• Studies have shown that the lack of a husband and father in the house is a real problem in the minority neighborhoods. A consequence of welfare programs that make it possible.

  • A lot is going to depend on the resolution of the DOJ Inspector General’s report. If the President’s accusers are discredited , it will take away the Democrat party’s base’s favorite meme and deflate voter enthusiasm.

    • Maybe, but so long as Mueller is going no one on the anti-Trump side is gonna trust a report that comes out of a Trump Sessions DOJ.

      • No one trusts a Mueller report. He is corrupt. His investigation child is illegitimate. Everyone knows it is partisan and begun under false pretenses. Democrats have no intellectual integrity at this point.

      • Mueller has served this country as both a marine and a public servant his whole life, Trump has never served this country or put the country above his own personal desires. Mueller is also a life long Republican, something Trump isn’t. When putting together an investigative team you put together the best team possible and that’s what he did.

      • That’s ridiculous. If you’re in Washington long enough you contribute to political candidates. The fact is these investigators include the cream of the crop from those who went after organized crime to those who were chasing down Al Qaeda to folks who specialize in financial crimes. When putting a group of folks together you get the best people you can and that’s what he did.

      • TJ: Then why not pick at least a couple of prosecutors who contributed to Republicans? And I still have a couple of areas I would like to see cleared up:
        1. What was the insurance policy that Strock referred to?
        2. What was t he complete story behind Comey’s creation of a memorandum for a quick handoff for publication and appointment of a pal as Special Prosecutor?

        Sounds to me like both questions are related.

        I am also anxious to find out what the IG has to say.

        PS. Cream of what crop?

      • He himself is a Republican. The amounts donated really aren’t that much. Strozk’s texts, who knows, him and Page were clearly idiots and I don’t have a problem if they want to dig into it more. Comey, seems like Comey from the start thought the President’s interactions with him were inappropriate. Asking for personal loyalty, things like that. Not surprising because Trump values loyalty to himself, not the country and he is an authoritarian at heart. The cream of the crop being the absolute best investigators from his time at the FBI. The top financial crime guys, the top anti-terrorism guys, and the top organized crime guys. These were the best of the best.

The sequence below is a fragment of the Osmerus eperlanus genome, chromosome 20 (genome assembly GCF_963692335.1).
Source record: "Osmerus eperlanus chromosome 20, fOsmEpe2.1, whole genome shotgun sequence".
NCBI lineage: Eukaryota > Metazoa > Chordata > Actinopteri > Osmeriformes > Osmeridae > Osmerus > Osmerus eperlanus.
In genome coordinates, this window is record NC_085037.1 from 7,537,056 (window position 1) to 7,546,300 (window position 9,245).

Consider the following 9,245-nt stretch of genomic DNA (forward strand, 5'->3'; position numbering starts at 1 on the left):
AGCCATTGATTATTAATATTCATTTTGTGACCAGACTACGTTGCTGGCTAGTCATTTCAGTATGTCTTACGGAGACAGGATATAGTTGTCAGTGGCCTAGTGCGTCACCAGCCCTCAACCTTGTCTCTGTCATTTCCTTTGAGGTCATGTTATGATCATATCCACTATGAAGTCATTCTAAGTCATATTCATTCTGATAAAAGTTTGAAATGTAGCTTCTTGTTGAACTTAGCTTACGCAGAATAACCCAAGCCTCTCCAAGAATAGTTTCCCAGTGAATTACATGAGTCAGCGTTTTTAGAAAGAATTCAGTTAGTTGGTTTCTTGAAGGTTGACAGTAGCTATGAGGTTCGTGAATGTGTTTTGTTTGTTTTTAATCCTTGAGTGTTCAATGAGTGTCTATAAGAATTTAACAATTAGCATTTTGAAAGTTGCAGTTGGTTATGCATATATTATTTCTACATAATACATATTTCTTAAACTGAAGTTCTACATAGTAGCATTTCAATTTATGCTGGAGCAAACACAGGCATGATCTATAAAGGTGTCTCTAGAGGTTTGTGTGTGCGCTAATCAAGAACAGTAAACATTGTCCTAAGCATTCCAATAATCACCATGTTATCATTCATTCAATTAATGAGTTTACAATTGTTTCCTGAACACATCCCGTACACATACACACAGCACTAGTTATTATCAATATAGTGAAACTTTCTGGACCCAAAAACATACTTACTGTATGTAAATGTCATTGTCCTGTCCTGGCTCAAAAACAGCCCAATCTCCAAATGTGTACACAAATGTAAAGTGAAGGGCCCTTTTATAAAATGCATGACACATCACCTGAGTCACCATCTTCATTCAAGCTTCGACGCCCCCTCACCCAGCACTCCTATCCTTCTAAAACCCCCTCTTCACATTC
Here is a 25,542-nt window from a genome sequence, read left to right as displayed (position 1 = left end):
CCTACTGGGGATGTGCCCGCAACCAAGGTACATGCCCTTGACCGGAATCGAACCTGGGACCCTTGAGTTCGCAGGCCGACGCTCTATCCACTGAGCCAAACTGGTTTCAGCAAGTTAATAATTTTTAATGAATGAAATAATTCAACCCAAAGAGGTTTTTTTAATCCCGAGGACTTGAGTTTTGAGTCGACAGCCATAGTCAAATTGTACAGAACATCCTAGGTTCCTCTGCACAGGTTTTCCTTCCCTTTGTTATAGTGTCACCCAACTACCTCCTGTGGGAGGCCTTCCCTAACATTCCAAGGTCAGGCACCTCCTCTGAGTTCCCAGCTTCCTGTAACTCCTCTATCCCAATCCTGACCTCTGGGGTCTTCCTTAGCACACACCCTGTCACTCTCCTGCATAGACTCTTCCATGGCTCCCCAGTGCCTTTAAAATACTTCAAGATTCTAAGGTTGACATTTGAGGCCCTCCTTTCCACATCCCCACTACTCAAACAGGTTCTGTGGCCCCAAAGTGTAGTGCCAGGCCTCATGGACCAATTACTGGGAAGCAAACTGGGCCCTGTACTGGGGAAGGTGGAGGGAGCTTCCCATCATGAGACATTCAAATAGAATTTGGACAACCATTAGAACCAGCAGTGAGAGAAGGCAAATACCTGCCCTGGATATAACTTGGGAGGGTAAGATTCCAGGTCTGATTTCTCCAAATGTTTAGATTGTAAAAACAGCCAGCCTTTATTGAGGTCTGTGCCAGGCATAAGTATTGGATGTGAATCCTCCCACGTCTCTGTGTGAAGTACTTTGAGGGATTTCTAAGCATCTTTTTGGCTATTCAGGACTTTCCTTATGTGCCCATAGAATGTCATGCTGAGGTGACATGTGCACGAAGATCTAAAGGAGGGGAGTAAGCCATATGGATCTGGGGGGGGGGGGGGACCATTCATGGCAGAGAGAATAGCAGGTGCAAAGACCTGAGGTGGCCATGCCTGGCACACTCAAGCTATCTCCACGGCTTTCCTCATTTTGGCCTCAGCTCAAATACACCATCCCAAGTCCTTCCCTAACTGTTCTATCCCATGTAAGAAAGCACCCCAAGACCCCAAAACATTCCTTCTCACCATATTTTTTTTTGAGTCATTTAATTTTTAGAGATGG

• The “Republican ” part is irrelevant. Unless you have been on a desert island for the past 3 years, you must understand that some of Trump’s most bitter enemies are Republicans.The McCabe investigation report from the IG does not support your characterization of the “best of the best”, nor does your denigration of Page and Strozk, who were part of that team.

      • Now that’s a conspiracy theory to beat all. An 0bama appointed IG and the head of the Personal Responsibility division appointed by Mueller are conspiring with Trump.Repeat that a few times and hear just how silly it sounds.

    • I tend to doubt this. I think the report will be nuanced and have something for everyone.

    • No it won’t. Remember, female democrats are enraged by the very person of Trump. The will show up come hell or high water. Deflating the Democrat conspiracies may help drive GOP turnout, though.

  • Wait until Trump starts taking the case to the people to vote Republican. He’ll remind everyone that Democrats are for higher taxes, more regs, open borders, and pervs using the girls’ room.

    • most certainly he will pose it as “us” against “them” like he usually does. What is the word for “not a uniter?” Oh yeah divisive, that’s where we are.

      • Ken: The left has made a career out of divisive politics. So “us” against “them” is an old and familiar refrain. Does t he term “identity politics” ring a bell?

    • it’s as if you think we are going to click on random links, lol

  • The Democrats have a massive turnout advantage because female democrats are maximally enraged by the very person of Trump. Republican turnout in the VA elections, and the specials has been normal. Wave elections are driven by differential turnout, and normal won’t cut it when your opponents are in a fury. Trump has to do something to drive Republican turnout to counter the Democrats. The only way I can see this happening is if the Midterms are fought over impeachment. Then it IS a presidential election.

  • These contests hinge on who shows up to vote (although sometimes on who shows up to vote often or whose dead name is forged on a ballot). As crunch time approaches, a lot can happen to sway people. Voters need to be smart, which is a concern.